Zinc is involved in the processes of DNA synthesis and repair, tissue regeneration, immunogenesis, endocrine system functioning, etc. It is a competitive antagonist of calcium and magnesium, promoting endonuclease activity and prevents apoptosis [10] . Zinc is included with the composition of carbonic anhydrase, which catalyzes the hydration of carbon dioxide. The enzyme is necessary to maintain acid-alkaline homeostasis, respiration, calcification, bone resorption. Carbonic anhydrase with glycosylphosphatidylinositol is attached to the membrane of the pulmonary capillaries. There is evidence of the ability of Zn2+ to induce expression in lymphocytes of immunophilin proteins that protect cells from toxic effects and serve as immunogens for T-lymphocytes [11] . The role of zinc in potentiating cellular and humoral immunity directed against bacteria, viruses and tumor cells is shown. Zinc stimulates intrathymic development of T-lymphocytes, differentiation of B-lymphocytes into immunoglobulin-secreting cells through Zn2+-dependent finger-proteins [12] , maturation of CD4 and CD8 lymphocytes in culture, expression of molecules of the main histocompatibility complex on macrophages. It regulates antigenigenesis, increases the activity of phagocytosis [18] , stimulates the release of interleukin-2 and gamma-interferon. An increase in the concentration of zinc in the blood plasma for pulmonary tuberculosis can be explained by the inclusion of protective mechanisms that prevent free radical damage to cells, since zinc, as well as copper, is part of Zn-Cu-superoxide dismutase. Zinc activates the release of tumor necrosis factor, which has a cytotoxic, cytostatic effect and the ability to activate necrosis [19] .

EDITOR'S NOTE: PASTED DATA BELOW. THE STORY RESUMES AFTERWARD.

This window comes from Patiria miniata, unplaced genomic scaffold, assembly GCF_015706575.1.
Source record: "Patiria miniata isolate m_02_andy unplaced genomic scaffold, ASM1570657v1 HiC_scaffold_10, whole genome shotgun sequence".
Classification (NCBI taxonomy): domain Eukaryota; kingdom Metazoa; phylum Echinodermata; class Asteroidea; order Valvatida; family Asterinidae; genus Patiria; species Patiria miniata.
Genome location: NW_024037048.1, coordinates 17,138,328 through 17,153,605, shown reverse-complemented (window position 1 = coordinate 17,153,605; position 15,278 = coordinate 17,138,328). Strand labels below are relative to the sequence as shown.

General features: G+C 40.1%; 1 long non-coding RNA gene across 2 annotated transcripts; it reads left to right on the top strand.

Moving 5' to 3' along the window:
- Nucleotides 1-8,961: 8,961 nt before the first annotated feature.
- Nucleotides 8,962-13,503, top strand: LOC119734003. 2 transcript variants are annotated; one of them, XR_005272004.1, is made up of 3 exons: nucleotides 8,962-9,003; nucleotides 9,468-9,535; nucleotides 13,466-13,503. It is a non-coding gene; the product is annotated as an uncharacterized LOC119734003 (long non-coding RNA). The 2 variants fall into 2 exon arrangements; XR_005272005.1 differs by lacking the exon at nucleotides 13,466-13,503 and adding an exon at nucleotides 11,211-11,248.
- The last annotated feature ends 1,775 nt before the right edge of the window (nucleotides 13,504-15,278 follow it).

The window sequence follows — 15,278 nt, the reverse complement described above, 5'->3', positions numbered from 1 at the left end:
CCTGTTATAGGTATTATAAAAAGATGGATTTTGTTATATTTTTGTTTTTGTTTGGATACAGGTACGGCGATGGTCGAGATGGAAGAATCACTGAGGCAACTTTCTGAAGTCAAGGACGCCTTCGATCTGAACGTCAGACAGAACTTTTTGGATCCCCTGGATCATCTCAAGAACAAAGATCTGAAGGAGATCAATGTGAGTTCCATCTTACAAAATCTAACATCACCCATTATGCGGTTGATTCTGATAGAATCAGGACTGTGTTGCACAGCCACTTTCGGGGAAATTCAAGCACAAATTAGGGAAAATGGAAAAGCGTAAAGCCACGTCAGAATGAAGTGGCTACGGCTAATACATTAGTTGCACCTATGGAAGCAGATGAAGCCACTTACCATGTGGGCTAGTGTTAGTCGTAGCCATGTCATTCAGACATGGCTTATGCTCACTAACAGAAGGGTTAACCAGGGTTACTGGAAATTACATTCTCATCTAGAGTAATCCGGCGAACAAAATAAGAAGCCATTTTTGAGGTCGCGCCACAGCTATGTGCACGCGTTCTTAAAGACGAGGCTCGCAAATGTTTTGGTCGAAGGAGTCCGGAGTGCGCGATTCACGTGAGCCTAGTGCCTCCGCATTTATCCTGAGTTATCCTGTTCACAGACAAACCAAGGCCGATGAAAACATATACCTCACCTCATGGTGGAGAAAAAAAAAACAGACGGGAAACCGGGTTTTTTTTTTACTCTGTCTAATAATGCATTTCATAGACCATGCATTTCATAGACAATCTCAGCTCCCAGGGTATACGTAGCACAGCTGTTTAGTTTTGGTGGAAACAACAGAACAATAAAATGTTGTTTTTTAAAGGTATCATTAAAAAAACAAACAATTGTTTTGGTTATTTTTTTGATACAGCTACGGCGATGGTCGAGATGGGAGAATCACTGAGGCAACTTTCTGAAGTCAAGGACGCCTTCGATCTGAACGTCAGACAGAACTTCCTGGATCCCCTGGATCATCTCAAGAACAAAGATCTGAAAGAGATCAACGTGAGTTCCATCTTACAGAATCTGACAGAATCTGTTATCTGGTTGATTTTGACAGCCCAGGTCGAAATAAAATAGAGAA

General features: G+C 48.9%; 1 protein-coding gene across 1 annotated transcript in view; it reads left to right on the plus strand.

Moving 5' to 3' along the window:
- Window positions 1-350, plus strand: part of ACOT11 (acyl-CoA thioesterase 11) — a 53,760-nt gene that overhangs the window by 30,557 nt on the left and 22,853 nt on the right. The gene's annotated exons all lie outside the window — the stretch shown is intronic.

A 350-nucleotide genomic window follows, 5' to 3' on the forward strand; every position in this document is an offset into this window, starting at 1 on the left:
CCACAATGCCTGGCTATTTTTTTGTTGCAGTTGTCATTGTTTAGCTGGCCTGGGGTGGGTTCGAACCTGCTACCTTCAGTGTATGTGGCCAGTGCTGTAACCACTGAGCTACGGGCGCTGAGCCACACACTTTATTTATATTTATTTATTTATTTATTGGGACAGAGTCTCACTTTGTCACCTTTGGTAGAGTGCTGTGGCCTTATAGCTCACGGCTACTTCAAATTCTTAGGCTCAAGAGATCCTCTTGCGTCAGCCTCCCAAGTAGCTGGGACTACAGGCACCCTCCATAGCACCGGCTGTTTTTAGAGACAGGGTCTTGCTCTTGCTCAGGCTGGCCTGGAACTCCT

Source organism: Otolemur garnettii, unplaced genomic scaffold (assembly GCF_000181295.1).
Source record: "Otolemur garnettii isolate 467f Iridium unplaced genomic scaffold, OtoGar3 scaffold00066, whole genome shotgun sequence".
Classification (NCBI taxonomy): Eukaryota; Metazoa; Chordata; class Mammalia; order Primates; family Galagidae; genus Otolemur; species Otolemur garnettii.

The results obtained do not contradict the available literature data [4] [20] , but in existing studies the level of macro- and microelements in the blood is compared with that of chronic obstructive pulmonary disease. A comparative analysis of elemental homeostasis of blood plasma with open and closed forms of pulmonary tuberculosis has not been performed previously. This study just started and presented to the Russian Patent Agency.

4. Conclusion

The revealed changes in the blood content of such elements as calcium, copper, iron, zinc cannot be used as an additional diagnostic sign for early detection of pulmonary tuberculosis, since at the early stage of this disease, no significant changes in their level in the blood are observed. The elemental homeostasis of the blood plasma did not significantly differ depending on the region of residence, except for the level of potassium (1.3 times greater for Russians) and strontium (10 times higher among the inhabitants of the northern region of Azerbaijan). However, the analysis of the level of the above macro- and microelements can be applied to determine the transition of the early form of pulmonary tuberculosis to infiltrative and/or cavernous forms of pulmonary tuberculosis, in which the disintegration of lung tissue occurs and the patient becomes epidemiologically dangerous to others.

Acknowledgements

The work was carried out at the expense of the regional government grant of the Nizhny Novgorod region (Russia) in the field of science and technology for 2016.

Conflicts of Interest

The authors declare no conflicts of interest.

Cite this paper